Ministry Moved Online: Blessings and Challenges (GS Letter June 2020)
It has been almost six months since the first Covid-19 case was confirmed in Singapore. We are grateful to the Lord that the Covid-19 pandemic situation here is reasonably under control. Though it may not be fully over yet, economic and social activities have resumed in phases. Reunions and meetings of families and friends who were not able to meet face-to-face during the Circuit Breaker (CB) period have taken place, especially in the Phase 2 of Singapore’s reopening.
In my last four letters I have been sharing my thoughts and reflections of the Covid-19 pandemic and how it has impacted our lives. There will be more for us to learn and unlearn in the New Normal period ahead, but for this month let me depart from this subject and instead, share with you more about the FES ministry.
Our passion to reach out and serve students remain the same, however in the last three months, the way this has been carried out has been revolutionised. Due to the CB, all student meetings – small group Bible study sessions, large and small group fellowships, and even AGMs, have been put online. To give you an illustration of how extensive it has been, below is the last 30 days data I took from the FES Zoom account, which our staff workers have been mostly using for online meetings with students and graduates.
312,700 Meeting Minutes
During that period, there were:
- 187 meetings (an average of 6.2 online meetings per day)
- 312,700 meeting minutes or 5,211 hours (or an average of 173 meeting hours/day). This means each staff worker, on average, has been attending online meetings for roughly 5.4 hours/day (assuming a 7-day work week). The number of hours is even more if it is based on a standard 5-day work week.
- 3,838 participants (daily average: 128 students and graduates joined the meetings)
The above numbers are unbelievable in contrast to similar data in March before the CB period: 1.4 meetings/day and 1.1 hours/day respectively. It is a staggering five-fold increase. The above data does not include other online platforms that our staff and students may have used (e.g. Google Meet, Microsoft Teams, Discord, etc.)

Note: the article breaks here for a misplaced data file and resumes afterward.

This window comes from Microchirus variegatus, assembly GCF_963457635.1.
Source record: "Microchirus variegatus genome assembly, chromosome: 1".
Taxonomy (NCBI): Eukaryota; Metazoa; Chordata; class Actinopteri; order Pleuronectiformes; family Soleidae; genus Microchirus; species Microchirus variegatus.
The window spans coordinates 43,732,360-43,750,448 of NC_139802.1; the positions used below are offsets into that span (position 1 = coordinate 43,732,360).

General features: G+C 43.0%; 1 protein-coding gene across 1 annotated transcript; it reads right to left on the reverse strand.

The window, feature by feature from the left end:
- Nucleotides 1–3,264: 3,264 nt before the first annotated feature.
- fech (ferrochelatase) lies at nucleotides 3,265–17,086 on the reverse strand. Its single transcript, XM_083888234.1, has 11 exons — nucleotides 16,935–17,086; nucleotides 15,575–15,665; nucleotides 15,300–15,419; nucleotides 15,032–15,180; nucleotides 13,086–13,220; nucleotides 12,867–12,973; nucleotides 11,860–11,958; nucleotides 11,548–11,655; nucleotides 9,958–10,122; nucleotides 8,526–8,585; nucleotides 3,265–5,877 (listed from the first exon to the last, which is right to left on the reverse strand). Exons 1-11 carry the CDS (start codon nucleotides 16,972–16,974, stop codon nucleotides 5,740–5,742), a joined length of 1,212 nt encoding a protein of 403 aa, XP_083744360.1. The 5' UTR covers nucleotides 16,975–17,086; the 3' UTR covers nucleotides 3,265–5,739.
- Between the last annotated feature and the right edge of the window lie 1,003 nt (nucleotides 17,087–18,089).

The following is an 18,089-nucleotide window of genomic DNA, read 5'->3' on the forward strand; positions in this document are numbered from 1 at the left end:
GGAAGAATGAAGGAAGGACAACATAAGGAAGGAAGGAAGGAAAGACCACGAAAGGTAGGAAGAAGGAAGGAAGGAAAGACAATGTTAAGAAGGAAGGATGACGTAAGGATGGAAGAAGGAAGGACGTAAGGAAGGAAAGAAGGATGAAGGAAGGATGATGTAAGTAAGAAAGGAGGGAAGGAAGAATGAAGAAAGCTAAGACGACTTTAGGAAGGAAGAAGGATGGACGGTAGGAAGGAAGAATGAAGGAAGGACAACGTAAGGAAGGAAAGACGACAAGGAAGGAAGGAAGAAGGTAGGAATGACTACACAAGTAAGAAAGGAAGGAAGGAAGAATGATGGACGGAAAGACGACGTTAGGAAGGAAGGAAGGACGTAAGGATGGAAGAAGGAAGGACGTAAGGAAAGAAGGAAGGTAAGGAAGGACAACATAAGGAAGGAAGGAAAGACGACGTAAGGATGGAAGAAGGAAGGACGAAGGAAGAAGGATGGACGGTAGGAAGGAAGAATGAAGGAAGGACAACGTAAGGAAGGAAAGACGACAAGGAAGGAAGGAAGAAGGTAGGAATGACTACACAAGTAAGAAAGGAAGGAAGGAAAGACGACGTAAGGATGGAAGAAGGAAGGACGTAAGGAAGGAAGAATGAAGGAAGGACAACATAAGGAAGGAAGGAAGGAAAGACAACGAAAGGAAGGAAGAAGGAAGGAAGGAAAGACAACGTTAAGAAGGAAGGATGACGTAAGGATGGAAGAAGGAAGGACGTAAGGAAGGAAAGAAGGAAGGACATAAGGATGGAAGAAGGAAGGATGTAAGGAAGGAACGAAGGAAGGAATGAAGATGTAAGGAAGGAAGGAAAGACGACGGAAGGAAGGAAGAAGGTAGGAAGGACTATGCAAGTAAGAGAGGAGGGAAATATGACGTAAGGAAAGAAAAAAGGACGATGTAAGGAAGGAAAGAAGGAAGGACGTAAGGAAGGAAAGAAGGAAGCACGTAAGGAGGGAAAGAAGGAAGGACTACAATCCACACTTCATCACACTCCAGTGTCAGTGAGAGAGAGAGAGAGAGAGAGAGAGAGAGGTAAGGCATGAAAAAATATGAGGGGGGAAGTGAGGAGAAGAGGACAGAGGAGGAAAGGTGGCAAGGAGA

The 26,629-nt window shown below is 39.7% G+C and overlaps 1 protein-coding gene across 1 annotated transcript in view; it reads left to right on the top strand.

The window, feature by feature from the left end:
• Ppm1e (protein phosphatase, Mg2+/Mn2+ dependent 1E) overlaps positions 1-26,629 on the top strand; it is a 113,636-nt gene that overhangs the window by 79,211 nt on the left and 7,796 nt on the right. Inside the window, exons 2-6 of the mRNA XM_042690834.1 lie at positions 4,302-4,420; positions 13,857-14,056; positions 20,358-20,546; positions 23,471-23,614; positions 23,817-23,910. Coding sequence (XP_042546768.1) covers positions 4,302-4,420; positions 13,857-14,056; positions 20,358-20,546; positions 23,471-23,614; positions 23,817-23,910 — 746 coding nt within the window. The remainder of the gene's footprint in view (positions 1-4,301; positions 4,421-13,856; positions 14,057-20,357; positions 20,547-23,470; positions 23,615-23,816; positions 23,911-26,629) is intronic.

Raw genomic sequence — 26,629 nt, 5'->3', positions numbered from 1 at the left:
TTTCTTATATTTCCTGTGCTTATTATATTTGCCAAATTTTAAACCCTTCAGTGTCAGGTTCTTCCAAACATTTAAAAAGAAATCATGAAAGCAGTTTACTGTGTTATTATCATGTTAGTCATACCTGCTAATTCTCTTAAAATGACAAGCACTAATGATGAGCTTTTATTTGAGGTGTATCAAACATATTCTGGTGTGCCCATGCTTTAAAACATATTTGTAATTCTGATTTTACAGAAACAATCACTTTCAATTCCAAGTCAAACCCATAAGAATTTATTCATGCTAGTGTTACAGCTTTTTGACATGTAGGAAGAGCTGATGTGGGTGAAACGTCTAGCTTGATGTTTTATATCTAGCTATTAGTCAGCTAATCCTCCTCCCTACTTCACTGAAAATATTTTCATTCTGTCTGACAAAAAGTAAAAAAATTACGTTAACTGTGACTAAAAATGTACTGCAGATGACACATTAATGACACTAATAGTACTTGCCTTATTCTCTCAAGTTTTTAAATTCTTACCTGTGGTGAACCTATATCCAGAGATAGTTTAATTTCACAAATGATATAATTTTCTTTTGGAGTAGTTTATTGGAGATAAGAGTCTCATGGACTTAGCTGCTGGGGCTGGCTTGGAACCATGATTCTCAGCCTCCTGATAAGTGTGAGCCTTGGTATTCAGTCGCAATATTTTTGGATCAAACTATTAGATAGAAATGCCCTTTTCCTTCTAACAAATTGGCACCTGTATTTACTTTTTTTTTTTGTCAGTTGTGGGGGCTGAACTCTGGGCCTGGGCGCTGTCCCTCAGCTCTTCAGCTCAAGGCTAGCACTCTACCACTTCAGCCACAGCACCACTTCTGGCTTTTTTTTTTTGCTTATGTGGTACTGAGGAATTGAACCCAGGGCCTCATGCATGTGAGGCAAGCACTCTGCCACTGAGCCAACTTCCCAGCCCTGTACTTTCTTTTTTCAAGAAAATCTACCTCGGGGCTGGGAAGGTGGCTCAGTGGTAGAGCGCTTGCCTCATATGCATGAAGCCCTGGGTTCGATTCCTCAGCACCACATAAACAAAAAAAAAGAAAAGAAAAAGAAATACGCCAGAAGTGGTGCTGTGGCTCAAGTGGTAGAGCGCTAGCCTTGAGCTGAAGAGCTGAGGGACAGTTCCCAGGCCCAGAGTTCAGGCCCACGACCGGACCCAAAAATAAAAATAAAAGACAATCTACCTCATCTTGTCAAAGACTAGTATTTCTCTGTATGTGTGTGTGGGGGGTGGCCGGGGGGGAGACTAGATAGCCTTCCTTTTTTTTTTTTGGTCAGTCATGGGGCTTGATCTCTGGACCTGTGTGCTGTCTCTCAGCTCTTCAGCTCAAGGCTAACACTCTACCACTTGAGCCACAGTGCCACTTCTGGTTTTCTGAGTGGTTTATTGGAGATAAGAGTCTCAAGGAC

I heard many encouraging reports from our staff team, that not only the average Christian Fellowship (CF) attendance increased considerably, but a steady and growing discipleship is observed online as well.
Last week a record number of 100 student leaders attended the online NUS VCF Leadership Preparation Camp (LPC). Before that, the CFs at SP and NP experienced higher than expected freshmen joining their Welcome Teas. Similar occurrences were seen in other events that took place, for example, Late Night Apologia (LNA) held by the NTU Indonesian Students’ CF (ISCF) and The New Graduates Online Camp organised by the FES Chinese Work.
At the same time, a few of my staff told me that our students, as digital natives themselves, are still able to share their thoughts and lives genuinely and deeply online. Lives being transformed and commitments made to follow Christ more seriously are still happening. Even non-Christian students are more at ease to join online CF events and small groups.
While the above are legitimate reasons for us to be grateful, however, at the same time new challenges also arise in our staff’s work. First, the blurring of lines between work and personal life of our staff worker. As most ministry now is done from home, our staff could be inevitably ‘trapped’ to work non-stop. Second, it is not uncommon that student committee meetings either start or end at a late hour of the day – things that did not happen pre-CB as people needed to catch transport home. This has also potentially disrupted the normal body-clock of our staff.
I am personally appreciative to our staff team who has zealously risen to the challenges before us. You can see some of their heartfelt stories of adapting to this New Normal of student work in the rest of this e-newsletter. Kindly pray for our staff team, that the Lord will continue to grant them clarity of mind and openness to new possibilities, as they navigate this prolonged uncertain post-pandemic period.
In His grace,